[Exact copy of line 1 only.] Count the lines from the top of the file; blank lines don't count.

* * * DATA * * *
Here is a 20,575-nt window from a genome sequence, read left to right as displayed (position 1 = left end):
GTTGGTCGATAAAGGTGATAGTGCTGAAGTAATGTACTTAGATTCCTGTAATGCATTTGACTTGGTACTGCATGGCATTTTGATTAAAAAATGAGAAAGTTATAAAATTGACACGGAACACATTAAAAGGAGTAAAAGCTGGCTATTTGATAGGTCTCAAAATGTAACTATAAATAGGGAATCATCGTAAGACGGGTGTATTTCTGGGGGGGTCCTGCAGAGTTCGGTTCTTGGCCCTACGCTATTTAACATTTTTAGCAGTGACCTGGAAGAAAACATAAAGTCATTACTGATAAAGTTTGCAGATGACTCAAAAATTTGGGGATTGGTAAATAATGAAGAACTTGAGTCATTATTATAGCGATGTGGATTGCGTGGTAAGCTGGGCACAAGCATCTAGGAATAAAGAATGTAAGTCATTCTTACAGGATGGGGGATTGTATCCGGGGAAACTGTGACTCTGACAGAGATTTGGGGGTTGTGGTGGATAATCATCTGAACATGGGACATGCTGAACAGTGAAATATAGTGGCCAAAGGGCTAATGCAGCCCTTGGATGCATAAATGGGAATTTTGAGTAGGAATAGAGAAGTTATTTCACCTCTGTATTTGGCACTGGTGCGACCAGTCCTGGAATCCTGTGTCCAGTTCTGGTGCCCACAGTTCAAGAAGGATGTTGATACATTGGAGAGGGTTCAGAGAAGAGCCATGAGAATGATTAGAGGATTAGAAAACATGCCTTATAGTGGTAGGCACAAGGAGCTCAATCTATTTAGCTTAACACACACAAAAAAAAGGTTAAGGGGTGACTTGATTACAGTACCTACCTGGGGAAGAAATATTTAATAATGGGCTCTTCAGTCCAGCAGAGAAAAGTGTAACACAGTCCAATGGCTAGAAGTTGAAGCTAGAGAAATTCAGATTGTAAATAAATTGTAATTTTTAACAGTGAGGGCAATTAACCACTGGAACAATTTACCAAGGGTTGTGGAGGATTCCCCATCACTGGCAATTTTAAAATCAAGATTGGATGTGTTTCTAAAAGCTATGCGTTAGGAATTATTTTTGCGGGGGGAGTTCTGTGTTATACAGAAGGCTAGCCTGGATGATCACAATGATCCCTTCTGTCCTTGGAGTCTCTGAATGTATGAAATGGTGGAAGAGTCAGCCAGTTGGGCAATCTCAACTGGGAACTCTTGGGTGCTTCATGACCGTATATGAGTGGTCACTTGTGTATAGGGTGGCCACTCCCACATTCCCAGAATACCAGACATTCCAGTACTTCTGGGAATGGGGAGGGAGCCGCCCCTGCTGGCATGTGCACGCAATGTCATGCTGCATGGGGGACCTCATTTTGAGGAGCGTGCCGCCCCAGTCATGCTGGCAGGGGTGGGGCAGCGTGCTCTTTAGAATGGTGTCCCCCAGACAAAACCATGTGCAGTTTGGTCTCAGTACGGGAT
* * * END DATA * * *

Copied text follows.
Here is a 20,575-nt window from a genome sequence, read left to right as displayed (position 1 = left end):